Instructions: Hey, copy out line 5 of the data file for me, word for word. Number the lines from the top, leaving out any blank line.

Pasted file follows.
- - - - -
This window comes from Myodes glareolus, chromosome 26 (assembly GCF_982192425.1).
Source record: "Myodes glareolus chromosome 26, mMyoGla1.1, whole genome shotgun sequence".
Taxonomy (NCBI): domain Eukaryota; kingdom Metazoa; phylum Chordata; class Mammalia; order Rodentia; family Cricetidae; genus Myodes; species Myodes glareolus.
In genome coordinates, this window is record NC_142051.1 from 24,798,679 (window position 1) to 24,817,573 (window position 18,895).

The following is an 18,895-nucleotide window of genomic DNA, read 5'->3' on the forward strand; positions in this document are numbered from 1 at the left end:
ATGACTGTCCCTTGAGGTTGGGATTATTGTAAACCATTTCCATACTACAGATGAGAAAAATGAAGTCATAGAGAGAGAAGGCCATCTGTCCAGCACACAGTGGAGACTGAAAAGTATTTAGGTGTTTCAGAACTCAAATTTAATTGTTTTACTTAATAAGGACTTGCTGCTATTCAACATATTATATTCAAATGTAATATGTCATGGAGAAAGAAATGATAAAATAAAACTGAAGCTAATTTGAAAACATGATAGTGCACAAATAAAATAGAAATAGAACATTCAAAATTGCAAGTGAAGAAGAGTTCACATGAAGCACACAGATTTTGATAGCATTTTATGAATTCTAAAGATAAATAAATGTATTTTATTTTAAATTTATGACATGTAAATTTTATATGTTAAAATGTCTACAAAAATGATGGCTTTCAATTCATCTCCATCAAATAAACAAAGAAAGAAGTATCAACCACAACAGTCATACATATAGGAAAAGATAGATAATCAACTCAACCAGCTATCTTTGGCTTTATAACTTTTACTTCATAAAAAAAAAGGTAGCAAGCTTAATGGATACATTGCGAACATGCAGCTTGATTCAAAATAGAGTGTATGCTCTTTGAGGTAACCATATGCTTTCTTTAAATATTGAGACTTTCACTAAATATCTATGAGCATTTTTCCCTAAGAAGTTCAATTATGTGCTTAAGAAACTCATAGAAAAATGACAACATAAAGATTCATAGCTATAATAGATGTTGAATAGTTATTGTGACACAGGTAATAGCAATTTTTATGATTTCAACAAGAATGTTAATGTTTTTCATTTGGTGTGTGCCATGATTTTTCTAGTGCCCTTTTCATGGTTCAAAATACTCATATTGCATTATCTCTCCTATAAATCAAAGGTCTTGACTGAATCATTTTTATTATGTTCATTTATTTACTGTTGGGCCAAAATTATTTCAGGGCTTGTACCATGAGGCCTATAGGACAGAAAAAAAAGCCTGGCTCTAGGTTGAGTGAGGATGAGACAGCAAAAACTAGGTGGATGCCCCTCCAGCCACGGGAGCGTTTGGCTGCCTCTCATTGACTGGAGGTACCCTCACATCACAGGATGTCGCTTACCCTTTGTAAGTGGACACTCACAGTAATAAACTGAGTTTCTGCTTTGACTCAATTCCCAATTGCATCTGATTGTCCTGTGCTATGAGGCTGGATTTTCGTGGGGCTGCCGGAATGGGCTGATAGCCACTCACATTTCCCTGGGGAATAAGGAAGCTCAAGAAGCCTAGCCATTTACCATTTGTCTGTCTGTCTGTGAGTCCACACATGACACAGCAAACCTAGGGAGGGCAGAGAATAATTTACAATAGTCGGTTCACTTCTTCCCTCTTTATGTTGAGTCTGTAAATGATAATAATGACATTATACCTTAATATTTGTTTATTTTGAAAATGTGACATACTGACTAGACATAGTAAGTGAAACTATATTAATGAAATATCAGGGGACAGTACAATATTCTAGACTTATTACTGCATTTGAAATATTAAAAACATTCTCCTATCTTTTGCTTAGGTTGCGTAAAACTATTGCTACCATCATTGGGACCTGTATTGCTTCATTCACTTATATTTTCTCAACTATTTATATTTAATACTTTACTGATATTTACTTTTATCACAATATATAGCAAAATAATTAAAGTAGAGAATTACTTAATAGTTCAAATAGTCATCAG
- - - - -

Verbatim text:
The following is an 18,895-nucleotide window of genomic DNA, read 5'->3' on the forward strand; positions in this document are numbered from 1 at the left end: